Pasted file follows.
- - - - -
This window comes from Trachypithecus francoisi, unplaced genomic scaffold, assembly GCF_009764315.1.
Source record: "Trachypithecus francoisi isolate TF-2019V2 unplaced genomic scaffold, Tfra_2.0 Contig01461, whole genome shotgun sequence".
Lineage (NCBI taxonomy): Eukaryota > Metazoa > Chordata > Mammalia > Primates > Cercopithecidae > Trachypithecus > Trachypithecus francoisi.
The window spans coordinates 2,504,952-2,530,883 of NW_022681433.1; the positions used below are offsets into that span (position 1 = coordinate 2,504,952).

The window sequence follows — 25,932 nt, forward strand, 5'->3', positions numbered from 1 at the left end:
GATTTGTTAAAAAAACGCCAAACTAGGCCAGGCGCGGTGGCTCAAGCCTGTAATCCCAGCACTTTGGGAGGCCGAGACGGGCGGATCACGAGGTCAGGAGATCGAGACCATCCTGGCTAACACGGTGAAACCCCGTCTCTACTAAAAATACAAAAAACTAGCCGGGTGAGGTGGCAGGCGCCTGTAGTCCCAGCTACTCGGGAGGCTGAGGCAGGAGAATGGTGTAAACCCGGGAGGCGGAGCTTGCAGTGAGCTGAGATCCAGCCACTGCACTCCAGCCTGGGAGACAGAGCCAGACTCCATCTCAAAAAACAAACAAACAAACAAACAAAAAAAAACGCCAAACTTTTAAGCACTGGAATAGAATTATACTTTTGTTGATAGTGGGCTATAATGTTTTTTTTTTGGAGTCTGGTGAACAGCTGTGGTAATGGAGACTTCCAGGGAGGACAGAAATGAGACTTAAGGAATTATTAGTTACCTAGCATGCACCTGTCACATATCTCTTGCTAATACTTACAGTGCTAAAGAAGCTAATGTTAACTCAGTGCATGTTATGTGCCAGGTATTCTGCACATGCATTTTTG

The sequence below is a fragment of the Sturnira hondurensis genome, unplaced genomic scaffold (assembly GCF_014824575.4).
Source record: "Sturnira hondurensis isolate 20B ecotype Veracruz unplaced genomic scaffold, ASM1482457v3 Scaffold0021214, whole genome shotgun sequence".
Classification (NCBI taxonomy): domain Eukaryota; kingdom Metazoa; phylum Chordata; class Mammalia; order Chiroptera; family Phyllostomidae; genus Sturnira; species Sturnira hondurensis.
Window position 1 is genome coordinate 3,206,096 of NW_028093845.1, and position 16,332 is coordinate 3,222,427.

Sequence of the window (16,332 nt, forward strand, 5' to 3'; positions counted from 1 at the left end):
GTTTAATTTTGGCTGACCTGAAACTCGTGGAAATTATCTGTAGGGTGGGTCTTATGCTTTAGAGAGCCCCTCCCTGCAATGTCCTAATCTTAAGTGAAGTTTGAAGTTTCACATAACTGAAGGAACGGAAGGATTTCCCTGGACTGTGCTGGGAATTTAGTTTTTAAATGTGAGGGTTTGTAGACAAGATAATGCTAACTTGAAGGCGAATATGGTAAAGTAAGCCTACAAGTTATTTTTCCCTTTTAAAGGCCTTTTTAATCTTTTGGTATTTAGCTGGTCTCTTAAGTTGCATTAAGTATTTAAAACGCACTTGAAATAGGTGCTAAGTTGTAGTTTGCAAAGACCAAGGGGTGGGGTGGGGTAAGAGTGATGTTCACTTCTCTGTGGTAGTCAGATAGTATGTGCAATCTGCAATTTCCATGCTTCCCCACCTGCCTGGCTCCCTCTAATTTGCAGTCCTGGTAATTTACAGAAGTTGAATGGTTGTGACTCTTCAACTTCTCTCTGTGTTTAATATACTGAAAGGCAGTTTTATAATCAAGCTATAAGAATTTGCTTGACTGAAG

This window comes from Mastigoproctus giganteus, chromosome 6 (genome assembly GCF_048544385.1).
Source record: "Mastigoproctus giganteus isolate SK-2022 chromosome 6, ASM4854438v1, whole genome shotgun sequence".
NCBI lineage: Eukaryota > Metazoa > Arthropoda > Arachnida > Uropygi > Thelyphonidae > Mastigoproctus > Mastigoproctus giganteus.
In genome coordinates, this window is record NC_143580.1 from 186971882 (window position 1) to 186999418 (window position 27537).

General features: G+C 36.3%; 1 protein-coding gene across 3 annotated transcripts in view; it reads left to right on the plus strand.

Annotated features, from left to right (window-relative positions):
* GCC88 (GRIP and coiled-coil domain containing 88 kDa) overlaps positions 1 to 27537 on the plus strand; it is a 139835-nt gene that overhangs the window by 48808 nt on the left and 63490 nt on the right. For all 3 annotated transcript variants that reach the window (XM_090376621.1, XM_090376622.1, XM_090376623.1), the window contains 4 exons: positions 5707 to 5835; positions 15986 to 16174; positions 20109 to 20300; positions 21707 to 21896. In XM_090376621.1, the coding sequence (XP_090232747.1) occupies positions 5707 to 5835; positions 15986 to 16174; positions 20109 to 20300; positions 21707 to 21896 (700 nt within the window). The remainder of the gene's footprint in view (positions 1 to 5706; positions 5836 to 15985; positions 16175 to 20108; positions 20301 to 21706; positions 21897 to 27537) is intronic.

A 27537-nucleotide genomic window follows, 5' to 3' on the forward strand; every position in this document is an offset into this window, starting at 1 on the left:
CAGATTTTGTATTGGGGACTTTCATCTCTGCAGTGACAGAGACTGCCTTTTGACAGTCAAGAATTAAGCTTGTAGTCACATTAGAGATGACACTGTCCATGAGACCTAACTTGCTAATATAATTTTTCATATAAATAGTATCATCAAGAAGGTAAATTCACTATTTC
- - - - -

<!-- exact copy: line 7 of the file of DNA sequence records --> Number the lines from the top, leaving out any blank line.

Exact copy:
The sequence below is a fragment of the Sturnira hondurensis genome, unplaced genomic scaffold (assembly GCF_014824575.4).